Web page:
Storm pun­ishes swath of US with snow, ice and freez­ing rain

Sun.Star Pampanga - - WORLD! -

A win­ter storm that con­trib­uted to at least five deaths in the Mid­west pum­meled the mid-At­lantic re­gion for a sec­ond day Sun­day, bring­ing with it an icy mix that knocked out power, can­celled flights and con­trib­uted to hun­dreds of car ac­ci­dents.

Vir­ginia State Po­lice said the driver of a mil­i­tary sur­plus ve­hi­cle was killed late Sat­ur­day after he lost con­trol on In­ter­state 81 be­cause of slick road con­di­tions.

Po­lice said Ron­ald W. Har­ris, 73, of Gainesville, Ge­or­gia, died after his ve­hi­cle was struck by two trac­tor-trail­ers. The two trac­tor-trailer driv­ers were taken to a hos­pi­tal for in­juries that were not lifethreat­en­ing. The state med­i­cal ex­am­iner de­ter­mined Sun­day that Har­ris’ death was storm-re­lated, po­lice said.

Vir­ginia State Po­lice said they re­sponded to more than 300 traf­fic crashes and helped nearly 200 dis­abled ve­hi­cles in Vir­ginia from mid­night to late Sun­day af­ter­noon.

The storm knocked out power to nearly 200,000 peo­ple in Vir­ginia and North Carolina at its height Sun­day, ac­cord­ing to Pow­erOu­tage.us.

In North Carolina, Gov. Roy Cooper de­clared a state of emer­gency Sun­day to help util­ity crews re­store elec­tric­ity more quickly after power lines fell be­cause of freez­ing rain, ice and top­pled trees. The state’s western moun­tains and foothills were hard­est-hit along with the western Pied­mont re­gion and nearly 1,000 state trans­porta­tion work­ers were called out to clear ice and snow.

The Na­tional Weather Ser­vice re­ported nearly a half-inch of ice in some sec­tions of western North Carolina, lead­ing to fallen trees and power lines but other ar­eas of the state got mostly a cold rain or freez­ing pre­cip­i­ta­tion.

Mean­while, the storm caused headaches for trav­el­ers into and out of air­ports in the re­gion, in­clud­ing more than 250 flight can­cel­la­tions Sun­day at the three main air­ports serv­ing the na­tion’s cap­i­tal. Wash­ing­ton’s Dulles In­ter­na­tional Air­port tweeted that the Fed­eral Avi­a­tion Ad­min­is­tra­tion had im­ple­mented a ground stop there on Sun­day evening, im­pact­ing both in­bound and out­bound flights.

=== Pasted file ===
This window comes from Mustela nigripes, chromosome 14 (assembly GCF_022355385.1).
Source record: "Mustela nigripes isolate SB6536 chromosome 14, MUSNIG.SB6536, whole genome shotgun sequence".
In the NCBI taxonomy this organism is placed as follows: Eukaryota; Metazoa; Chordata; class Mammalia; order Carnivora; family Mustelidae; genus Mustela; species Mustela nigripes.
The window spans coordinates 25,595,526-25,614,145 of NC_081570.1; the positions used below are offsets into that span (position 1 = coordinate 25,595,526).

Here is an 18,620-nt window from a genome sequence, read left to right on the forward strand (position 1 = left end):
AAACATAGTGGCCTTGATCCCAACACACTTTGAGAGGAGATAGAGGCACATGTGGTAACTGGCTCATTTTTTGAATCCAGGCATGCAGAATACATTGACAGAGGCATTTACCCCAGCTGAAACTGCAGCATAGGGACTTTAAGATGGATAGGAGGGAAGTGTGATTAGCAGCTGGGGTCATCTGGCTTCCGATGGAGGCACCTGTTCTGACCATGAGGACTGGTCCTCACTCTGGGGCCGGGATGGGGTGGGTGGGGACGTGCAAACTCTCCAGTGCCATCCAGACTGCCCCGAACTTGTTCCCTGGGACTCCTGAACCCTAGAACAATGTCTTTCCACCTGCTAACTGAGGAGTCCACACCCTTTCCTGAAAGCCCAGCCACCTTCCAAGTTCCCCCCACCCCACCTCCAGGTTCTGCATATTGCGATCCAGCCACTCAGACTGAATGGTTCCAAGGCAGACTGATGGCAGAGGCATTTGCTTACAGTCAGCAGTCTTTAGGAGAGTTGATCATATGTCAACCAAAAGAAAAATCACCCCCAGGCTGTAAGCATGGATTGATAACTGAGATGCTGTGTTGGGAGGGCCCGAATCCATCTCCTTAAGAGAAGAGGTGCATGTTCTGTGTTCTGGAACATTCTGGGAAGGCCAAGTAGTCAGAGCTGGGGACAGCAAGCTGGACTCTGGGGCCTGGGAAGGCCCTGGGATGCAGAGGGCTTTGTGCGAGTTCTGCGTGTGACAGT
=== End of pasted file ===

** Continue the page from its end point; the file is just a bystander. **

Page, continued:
For air trav­el­ers, the Dullest air­port au­thor­ity sub­se­quently tweeted tips for fly­ing on a snow day, in­clud­ing fre­quently check­ing for air­line flight changes and pack­ing “pa­tience, a good dose of snow hu­mor & a packet of hot choco­late.”

By late Sun­day af­ter­noon, the Wash­ing­ton, D.C. metro area, north­ern Vir­ginia and parts of Mary­land had to­tal snow­fall ac­cu­mu­la­tions rang­ing from five to eight inches (12-20 cen­time­ters). Cen­tral Vir­ginia, in­clud­ing Rich­mond, had much smaller ac­cu­mu­la­tions — as lit­tle as one inch (2.5 cen­time­ters)— but the snow was fol­lowed by hours of sleet and freez­ing rain.

Marc Chenard, a me­te­o­rol­o­gist with the Weather Pre­dic­tion Cen­ter in Col­lege Park, Mary­land, said parts of the re­gion could ex­pect snow to con­tinue fall­ing into Sun­day evening.

“At this point, it is just go­ing to head out to sea once it ex­its here this evening,” Chenard said.

Most pub­lic school sys­tems in north­ern Vir­ginia and Prince Ge­orge’s County schools in sub­ur­ban Mary­land said classes would be can­celled Mon­day.

The storm also was af­fected parts of Mary­land. In Bal­ti­more, a man was fa­tally shot as he shov­eled snow early Sun­day morn­ing. Po­lice said a 43-yearold man was out­side shov­el­ing at 4:40 a.m. when an uniden­ti­fied sus­pect shot him in the head and shoul­der. The vic­tim died at a hos­pi­tal.

Mean­while, Illi­nois was try­ing to dig out from un­der heavy snow­fall in some ar­eas.

Spring­field’s State Jour­nal-Regis­ter re­ports the state cap­i­tal broke a 55year record for daily snow­fall on Sat­ur­day. It cited the Na­tional Weather Ser­vice as say­ing the 8.4 inches (21.3 cen­time­ters) of snow that day in Spring­field broke the pre­vi­ous record for a Jan. 12 in 1964 of 6.6 inches (16.7 cen­time­ters). Some 11.5 inches (29 cen­time­ters) of snow fell on Spring­field over three days.

Among those killed in the Mid­west dur­ing the storm was an Illi­nois state trooper struck by a car when he re­sponded to a three-ve­hi­cle crash Sat­ur­day in sub­ur­ban Chicago.

State Po­lice Direc­tor Leo Sch­mitz told re­porters that 34-year-old Christo­pher Lam­bert was headed home when he pulled over and got out of his squad car to re­spond to the ac­ci­dent. Sch­mitz said Lam­bert po­si­tioned his squad car to pro­tect the other three cars and “took on the dan­ger him­self.”

For Kansas City Chiefs of­fen­sive guard Jeff Allen, there was a bright spot hen a Good Sa­mar­i­tan helped pull his ve­hi­cle out of the snow after he got stuck en route to Ar­row­head Sta­dium for the di­vi­sional play­off game Sat­ur­day.

Allen said he made it on time for the Chiefs’ vic­tory over the In­di­anapo­lis Colts be­cause of the as­sis­tance. The man who helped Allen didn’t know he was a Chiefs player at the time.

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